As the yellow school bus eased to a stop at the Walla Walla Foundry, eager Edison Elementary fifth-graders piled out to begin their afternoon visit.
With just an hour-and-a-half to tour the facility on a recent Friday, the students were quickly split into three groups. While one group sat down in a darkened room for a presentation on the foundry's history and artists, another group began a walking tour of the site's various work areas. The third group got to pound away on clay for individual attempts at miniature busts. By the tour's end, all students would get to experience the three stations.
In the newest offering of the Carnegie Art Center's Picture Lady program, area fifth-graders this spring were taken on tours of the foundry, where acclaimed artists' works are not just displayed but crafted. Foundry staff work with artists from a project's vision to its completion, offering skilled workers, the right equipment and materials to see all manner of art come to life.
The students have gotten a sneak peek at the behind the scenes work that goes into making a single piece of art. From visits with wax workers in their own studio, to seeing the various processes of metal manipulation, the students got a first-hand feel for the intricate and laborious process of creating sculptures and other artworks.
Picture Lady program chair Augusta Farnum said the foundry visits are meant to be like a graduation present for fifth-graders. Through the Picture Lady program, area elementary students, in kindergarten through fifth grades, receive instruction throughout the year on classic artists, their history and their styles.
Farnum said a tour of the foundry, and working with the foundry as a partner, had been an early goal of the program. The right planning and coordination helped make the visits possible this year.
The tours launched with a visit by Blue Ridge Elementary students, and included Assumption Catholic School, Prospect Point, Edison, Berney and Green Park schools.
To prepare the students, and maintain the focus on education, teachers were asked to discuss sculpture and art prior to the tours. Students were also encouraged to go on tours of the city to check out and think about public art.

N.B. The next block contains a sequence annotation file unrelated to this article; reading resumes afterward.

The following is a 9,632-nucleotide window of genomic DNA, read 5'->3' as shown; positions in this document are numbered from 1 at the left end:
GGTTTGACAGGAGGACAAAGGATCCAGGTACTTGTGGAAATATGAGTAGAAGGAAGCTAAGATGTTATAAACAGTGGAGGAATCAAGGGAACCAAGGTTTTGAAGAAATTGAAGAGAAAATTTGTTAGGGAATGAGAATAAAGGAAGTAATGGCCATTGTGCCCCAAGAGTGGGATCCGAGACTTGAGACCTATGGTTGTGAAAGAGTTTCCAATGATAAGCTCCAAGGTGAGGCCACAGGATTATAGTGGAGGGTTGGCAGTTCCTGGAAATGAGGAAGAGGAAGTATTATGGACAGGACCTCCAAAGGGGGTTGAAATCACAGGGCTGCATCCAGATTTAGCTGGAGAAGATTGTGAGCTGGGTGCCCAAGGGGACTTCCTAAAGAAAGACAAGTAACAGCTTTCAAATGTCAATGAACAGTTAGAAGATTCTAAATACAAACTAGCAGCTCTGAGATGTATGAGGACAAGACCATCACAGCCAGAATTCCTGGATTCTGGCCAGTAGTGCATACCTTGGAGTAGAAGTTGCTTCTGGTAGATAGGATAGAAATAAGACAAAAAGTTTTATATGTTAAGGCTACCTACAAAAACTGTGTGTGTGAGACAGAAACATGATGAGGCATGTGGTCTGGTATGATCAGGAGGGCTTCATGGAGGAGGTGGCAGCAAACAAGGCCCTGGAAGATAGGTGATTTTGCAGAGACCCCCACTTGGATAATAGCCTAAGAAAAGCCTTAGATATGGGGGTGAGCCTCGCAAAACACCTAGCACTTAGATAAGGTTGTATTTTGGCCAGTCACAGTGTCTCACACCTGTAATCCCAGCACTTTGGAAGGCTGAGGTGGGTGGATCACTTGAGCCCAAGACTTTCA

"The idea is to prime the children before they come as much as we can," Farnum said.
There is art throughout the foundry, but there are also the telling signs of an active studio. The sound of saws and torches mingles with forklifts hauling supplies across the grounds. The scent of melted wax filled the wax work room.
In the wax room, students huddled around a work station where supervisor Jeremy Lilwall described the process of casting things in wax, and the various items the foundry has seen.
"We've made molds of cars, we've made molds of people. We've done shoes," Lilwall said about the waxing process. At the moment, the students were focused on soccer balls -- the severed half of one with a hollow center, and the other a solid mass that weighed much more than the real thing. Both were passed around for students to feel and weigh.
"It's like a real soccer ball," one boy said.
The students followed the soccer ball concept into the warehouse where bronze and other metals are manipulated as liquids to continue the casting process. Large crucibles are used to melt bronze or silver, depending on the project at hand.
Shiloh Stott, head of the casting department, went over the process of turning a wax soccer ball into one made out of bronze.
"We need to find a way to surround this ball," he said, holding the wax soccer ball, "with something that won't melt plaster or ceramic."
Stott stressed the need for safety gear when working with metal, and let student Kevin Filan try on some of the gear to demonstrate. The silver-colored apron, jacket and gloves, made of Kevlar, and safety mask, were all oversized on Filan.
"It's kind of heavy, and kind of itchy," Filan said of the gear.
Similar safety gear is needed to carve details into finished metal. Benjamin Espa?±a demonstrated the importance of wearing drop-down face shields, gloves, and arm shields, as well as welding helmets in the metal shop.
In the clay studio, students learned that making busts out of clay takes precision and care.
Adam Kopf poked holes for eyes in his lump of clay, then shaped a nose from the mass for a nose. He used a tool to carve a mouth.
"It was pretty fun," he said about the tour.
Gavin Acevedo carved eyelids, eyebrows and a mouth for his bust.
"Oh, I gotta make a chin," he said.
As they walked across the grounds, most students were in awe of the large sculptures of horses throughout the foundry by artist Deborah Butterfield. There was also a sneak peek at a sculpture of a giant penny made by artist Tom Otterness, who is best known locally for his "Covered Wagon" piece at Pioneer Park.
Farnum said for a long time, the foundry was reserved for special tours or classes, or those already in the know of its location.
"It was a hidden secret from our own community," Farnum said, explaining the background to the fifth-grade tours. "That is why it was started, to give a perspective and opportunity to every child, every class."
Maria P. Gonzalez can be reached at firstname.lastname@example.org or 526-8317.
FOR YOUR INFO
The Picture Lady Program is part of the Carnegie Art Center. In 2010-11, elementary students in Walla Walla and College Place learned about Matisse, Rembrandt, Cassatt and Japanese print-makers.
Online: carnegieart.com; wallawallafoundry.com